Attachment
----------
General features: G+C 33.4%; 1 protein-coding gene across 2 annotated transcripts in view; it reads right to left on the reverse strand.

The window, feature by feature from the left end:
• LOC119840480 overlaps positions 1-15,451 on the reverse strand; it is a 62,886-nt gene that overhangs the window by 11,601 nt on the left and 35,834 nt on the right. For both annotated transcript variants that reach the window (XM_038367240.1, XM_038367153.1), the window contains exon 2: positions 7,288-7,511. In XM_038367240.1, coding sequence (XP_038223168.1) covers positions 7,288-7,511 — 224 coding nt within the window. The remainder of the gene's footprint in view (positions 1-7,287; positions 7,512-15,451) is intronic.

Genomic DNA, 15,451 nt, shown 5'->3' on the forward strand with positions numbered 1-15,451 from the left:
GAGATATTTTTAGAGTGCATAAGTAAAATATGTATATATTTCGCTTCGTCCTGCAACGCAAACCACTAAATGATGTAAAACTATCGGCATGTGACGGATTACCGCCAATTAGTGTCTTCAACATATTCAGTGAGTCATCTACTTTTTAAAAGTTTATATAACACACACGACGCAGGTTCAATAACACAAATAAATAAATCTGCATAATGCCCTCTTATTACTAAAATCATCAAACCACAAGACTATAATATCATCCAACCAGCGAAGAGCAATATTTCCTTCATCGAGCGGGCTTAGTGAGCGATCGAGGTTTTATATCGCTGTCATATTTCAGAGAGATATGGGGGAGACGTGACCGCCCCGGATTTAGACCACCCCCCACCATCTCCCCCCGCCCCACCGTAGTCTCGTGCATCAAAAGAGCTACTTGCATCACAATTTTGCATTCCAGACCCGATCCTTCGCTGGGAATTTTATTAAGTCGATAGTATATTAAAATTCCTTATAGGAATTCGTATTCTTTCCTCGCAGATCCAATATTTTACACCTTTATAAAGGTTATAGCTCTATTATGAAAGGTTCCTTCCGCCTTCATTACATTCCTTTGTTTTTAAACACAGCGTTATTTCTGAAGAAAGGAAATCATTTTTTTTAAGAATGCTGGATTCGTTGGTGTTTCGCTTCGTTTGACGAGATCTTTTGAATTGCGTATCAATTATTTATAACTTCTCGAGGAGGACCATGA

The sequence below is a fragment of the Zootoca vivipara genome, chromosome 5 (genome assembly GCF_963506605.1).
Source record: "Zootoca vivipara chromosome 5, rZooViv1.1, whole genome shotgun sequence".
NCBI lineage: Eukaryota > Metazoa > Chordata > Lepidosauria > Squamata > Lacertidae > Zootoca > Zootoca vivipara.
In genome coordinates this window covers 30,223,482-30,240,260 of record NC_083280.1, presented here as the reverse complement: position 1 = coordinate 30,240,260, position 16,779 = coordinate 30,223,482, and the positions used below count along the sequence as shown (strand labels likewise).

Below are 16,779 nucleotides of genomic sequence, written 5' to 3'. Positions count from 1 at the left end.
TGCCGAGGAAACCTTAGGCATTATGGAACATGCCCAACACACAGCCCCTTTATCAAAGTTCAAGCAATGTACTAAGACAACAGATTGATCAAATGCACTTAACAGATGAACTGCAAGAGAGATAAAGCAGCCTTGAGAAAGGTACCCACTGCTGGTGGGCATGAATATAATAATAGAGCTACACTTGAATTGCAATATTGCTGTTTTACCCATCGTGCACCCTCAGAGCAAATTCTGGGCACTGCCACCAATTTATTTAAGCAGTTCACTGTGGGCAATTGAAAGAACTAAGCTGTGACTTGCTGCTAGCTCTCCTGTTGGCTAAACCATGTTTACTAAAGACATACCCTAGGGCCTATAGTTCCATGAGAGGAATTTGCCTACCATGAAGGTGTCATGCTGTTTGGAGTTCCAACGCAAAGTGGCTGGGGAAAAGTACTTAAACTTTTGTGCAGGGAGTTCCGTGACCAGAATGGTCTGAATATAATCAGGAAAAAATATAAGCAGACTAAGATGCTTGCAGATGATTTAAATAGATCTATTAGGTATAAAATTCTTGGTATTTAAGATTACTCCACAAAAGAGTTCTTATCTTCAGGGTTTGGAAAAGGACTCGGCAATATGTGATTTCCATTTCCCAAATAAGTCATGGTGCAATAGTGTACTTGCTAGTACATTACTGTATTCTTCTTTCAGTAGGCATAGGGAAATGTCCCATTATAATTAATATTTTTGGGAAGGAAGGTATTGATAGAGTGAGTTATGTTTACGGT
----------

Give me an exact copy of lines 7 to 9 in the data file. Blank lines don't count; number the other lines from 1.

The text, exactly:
Source record: "Zootoca vivipara chromosome 5, rZooViv1.1, whole genome shotgun sequence".
NCBI lineage: Eukaryota > Metazoa > Chordata > Lepidosauria > Squamata > Lacertidae > Zootoca > Zootoca vivipara.
In genome coordinates this window covers 30,223,482-30,240,260 of record NC_083280.1, presented here as the reverse complement: position 1 = coordinate 30,240,260, position 16,779 = coordinate 30,223,482, and the positions used below count along the sequence as shown (strand labels likewise).